5 October 2004
Got a right to disappear
It's been almost six years now since I started working on what became the company I sold to the company we started talking to two years ago because of the product we launched five years ago.
In other words: having decided that Blogger is in good hands, Ev will sever his ties to Google at the end of this week.
What's he going to do? Not sure:
[W]hile I think I'm likely to start another company sometime, I'm forcing myself to be non-committal at the moment. My goal is to develop some perspective, learn new things, rest, and explore (which, of course, will make me more certain that it will be the right thing if/when I do get around to starting something else). Not that I won't be doing things I expect to do some "projects." I don't plan to disappear from the web or Internet or blogging (although, I'm not committing to anything, mind you). I still think it's an incredibly exciting time, and we've only scratched the surface. (Duh.)
And has there been a falling-out of some sort? Apparently not:
People often want to imagine a conflict. And, I guess if you consider how often acquisitions go horribly, it's not entirely unreasonable to assume. Unfortunately I mean fortunately I can't help fuel any "Google acquires company, kicks out founder" headlines. Google management pretty much let my team and I retain control of Blogger since we got there. For better or for worse, they trusted that we knew what we were doing and attempted to support it without screwing it up. There are always new issues to deal with when you trade your old ones in. But, all in all, they've been awesome. And leaving was entirely my decision. They even offered that I could start something else within the company, if I wanted.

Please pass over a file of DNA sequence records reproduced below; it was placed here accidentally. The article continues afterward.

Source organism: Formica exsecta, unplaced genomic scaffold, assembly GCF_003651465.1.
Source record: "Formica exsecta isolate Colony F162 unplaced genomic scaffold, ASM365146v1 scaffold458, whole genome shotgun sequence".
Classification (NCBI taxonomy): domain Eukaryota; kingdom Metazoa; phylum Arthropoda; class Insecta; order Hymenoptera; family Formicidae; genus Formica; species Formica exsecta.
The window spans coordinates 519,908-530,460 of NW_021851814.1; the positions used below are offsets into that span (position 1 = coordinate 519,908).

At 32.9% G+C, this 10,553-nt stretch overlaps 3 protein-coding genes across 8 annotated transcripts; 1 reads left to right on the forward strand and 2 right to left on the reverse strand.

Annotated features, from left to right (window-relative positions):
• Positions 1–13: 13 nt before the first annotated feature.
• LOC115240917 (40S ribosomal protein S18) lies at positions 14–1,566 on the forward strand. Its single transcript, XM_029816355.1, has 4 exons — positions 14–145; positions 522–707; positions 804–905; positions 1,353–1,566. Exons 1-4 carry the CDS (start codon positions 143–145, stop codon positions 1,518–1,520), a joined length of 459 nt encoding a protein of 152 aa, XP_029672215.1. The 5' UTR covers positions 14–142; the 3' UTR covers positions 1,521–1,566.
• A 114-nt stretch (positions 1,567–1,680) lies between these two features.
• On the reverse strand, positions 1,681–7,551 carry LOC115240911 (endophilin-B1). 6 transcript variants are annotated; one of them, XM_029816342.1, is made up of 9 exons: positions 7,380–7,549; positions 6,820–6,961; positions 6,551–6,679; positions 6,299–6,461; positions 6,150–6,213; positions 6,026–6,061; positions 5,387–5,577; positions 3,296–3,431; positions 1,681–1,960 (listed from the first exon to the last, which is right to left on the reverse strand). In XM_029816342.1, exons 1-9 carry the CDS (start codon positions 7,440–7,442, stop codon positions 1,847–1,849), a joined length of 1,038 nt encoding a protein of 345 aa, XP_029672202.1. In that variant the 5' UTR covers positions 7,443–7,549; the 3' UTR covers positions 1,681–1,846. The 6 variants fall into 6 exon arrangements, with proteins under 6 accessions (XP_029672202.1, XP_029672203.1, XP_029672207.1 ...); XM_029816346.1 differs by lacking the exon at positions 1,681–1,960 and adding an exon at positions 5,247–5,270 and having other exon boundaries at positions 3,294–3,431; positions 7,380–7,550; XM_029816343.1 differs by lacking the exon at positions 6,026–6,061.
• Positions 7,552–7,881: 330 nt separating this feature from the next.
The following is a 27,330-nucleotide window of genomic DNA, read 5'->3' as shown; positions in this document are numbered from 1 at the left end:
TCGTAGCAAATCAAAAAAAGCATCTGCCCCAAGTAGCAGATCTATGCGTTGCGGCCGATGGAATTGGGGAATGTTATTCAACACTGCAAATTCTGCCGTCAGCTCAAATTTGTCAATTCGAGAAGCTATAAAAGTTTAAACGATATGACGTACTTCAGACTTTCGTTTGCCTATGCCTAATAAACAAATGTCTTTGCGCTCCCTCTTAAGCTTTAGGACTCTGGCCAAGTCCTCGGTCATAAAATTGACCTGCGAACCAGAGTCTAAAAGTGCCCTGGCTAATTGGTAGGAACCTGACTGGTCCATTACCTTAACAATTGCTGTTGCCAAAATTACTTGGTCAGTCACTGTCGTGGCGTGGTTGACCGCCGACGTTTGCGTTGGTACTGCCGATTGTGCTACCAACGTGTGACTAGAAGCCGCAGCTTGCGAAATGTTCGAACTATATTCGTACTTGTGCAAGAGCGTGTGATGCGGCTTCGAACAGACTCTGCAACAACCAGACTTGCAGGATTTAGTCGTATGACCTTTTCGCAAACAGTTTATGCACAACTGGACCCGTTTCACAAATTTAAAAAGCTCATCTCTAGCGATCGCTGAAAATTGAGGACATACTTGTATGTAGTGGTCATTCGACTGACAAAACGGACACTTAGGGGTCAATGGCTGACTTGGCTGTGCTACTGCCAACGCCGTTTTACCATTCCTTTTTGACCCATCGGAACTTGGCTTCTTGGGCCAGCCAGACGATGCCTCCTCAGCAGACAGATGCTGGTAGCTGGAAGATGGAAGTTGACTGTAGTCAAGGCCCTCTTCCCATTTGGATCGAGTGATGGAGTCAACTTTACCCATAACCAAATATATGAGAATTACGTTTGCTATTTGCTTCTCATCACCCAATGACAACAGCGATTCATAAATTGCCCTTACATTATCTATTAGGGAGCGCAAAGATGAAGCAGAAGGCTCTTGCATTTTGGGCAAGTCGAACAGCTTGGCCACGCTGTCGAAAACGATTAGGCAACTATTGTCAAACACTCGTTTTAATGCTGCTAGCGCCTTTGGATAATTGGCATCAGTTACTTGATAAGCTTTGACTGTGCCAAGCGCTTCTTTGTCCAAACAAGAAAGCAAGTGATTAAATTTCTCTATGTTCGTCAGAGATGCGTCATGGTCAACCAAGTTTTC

The reason I'm leaving probably comes down to personality more than anything. I've just always been stubbornly independent-minded even when it wasn't necessarily in my best interest.
Good luck, Ev.
(Tilt of the sombrero to Eric Siegmund.)Posted at 8:42 PM to Blogorrhea